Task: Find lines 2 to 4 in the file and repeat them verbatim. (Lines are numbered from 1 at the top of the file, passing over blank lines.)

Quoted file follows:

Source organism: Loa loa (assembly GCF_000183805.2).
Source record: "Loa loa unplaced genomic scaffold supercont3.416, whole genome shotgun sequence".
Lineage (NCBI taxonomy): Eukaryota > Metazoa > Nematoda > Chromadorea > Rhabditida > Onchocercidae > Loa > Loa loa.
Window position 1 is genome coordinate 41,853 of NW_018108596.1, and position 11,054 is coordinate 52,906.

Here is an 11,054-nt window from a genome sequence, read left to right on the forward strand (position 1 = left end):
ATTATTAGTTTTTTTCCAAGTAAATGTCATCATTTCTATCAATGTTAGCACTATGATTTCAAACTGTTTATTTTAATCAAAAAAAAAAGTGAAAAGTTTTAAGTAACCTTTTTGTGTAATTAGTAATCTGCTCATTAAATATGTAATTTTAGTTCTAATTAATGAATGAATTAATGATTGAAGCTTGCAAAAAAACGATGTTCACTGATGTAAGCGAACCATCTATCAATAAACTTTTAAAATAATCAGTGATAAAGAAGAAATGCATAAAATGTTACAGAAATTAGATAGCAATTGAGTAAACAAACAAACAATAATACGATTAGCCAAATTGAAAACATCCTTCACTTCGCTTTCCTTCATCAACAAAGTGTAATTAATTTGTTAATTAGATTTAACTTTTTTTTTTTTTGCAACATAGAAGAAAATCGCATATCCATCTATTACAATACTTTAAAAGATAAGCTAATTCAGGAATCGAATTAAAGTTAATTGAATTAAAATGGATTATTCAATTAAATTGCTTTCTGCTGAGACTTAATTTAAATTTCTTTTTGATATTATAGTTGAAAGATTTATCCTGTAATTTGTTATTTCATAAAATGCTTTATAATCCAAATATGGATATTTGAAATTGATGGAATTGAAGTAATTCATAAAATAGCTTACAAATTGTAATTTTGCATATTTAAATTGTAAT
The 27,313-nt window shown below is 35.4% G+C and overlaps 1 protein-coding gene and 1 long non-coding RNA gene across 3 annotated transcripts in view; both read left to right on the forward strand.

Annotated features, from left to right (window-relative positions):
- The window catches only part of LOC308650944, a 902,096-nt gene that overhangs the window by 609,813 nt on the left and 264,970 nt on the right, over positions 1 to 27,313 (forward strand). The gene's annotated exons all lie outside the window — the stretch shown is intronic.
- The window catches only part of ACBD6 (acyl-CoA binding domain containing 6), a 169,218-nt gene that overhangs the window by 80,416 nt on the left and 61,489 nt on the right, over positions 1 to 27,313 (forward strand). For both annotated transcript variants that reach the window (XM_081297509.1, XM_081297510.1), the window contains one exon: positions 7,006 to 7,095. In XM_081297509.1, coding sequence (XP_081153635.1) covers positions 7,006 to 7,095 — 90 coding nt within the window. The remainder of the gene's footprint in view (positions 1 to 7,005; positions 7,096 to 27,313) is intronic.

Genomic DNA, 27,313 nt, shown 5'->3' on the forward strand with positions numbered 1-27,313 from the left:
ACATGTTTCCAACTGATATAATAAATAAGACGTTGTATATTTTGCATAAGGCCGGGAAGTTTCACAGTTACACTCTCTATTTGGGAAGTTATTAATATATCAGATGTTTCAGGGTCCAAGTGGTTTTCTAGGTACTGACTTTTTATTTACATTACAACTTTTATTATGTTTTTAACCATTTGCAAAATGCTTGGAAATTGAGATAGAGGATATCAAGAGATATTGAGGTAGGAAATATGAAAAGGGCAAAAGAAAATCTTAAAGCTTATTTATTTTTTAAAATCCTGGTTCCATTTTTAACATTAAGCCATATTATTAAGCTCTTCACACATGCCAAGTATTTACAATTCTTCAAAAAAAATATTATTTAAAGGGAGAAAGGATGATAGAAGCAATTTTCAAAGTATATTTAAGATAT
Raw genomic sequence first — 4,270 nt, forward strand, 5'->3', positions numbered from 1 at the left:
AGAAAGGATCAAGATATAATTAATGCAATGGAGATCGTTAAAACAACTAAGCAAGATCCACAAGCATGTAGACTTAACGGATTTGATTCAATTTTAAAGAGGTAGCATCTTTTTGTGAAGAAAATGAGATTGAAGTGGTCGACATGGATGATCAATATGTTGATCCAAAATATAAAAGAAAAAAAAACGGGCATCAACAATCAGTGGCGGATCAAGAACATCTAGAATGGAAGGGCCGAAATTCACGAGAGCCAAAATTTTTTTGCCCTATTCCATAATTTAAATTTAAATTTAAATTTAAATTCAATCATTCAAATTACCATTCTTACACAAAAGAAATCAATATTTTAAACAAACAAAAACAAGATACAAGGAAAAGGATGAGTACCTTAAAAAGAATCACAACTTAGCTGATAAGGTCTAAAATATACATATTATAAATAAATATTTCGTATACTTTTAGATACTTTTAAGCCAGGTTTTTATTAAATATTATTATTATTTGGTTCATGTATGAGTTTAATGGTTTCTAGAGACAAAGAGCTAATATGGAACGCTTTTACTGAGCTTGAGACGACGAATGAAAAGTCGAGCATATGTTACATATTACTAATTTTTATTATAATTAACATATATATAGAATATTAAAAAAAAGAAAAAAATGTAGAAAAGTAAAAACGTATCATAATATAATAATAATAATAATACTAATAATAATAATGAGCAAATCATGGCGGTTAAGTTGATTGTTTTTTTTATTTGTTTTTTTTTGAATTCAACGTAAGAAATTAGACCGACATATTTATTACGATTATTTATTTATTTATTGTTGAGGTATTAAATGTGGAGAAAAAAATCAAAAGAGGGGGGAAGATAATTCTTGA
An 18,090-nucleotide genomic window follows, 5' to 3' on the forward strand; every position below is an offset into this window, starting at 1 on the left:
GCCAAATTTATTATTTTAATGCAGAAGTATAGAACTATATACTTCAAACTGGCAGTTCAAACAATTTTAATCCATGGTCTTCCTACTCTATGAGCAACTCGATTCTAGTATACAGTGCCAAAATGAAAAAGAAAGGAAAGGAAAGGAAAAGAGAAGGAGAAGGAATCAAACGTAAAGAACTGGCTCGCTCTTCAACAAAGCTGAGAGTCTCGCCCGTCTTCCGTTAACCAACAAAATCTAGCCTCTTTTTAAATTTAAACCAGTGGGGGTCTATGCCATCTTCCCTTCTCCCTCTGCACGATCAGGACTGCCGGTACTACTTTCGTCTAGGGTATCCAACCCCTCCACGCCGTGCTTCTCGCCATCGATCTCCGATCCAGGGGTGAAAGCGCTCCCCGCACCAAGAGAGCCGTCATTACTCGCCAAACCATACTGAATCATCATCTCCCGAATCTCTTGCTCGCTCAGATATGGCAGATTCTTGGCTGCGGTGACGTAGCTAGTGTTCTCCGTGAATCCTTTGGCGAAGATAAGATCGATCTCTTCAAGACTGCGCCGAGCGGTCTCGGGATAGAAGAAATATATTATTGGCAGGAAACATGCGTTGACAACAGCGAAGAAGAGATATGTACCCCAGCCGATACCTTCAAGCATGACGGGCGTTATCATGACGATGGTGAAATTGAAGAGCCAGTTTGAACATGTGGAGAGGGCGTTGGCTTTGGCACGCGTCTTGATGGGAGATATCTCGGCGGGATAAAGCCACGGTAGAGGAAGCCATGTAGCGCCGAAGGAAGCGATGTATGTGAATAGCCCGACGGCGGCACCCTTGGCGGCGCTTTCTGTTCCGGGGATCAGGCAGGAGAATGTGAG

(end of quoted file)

Source record: "Loa loa unplaced genomic scaffold supercont3.416, whole genome shotgun sequence".
Lineage (NCBI taxonomy): Eukaryota > Metazoa > Nematoda > Chromadorea > Rhabditida > Onchocercidae > Loa > Loa loa.
Window position 1 is genome coordinate 41,853 of NW_018108596.1, and position 11,054 is coordinate 52,906.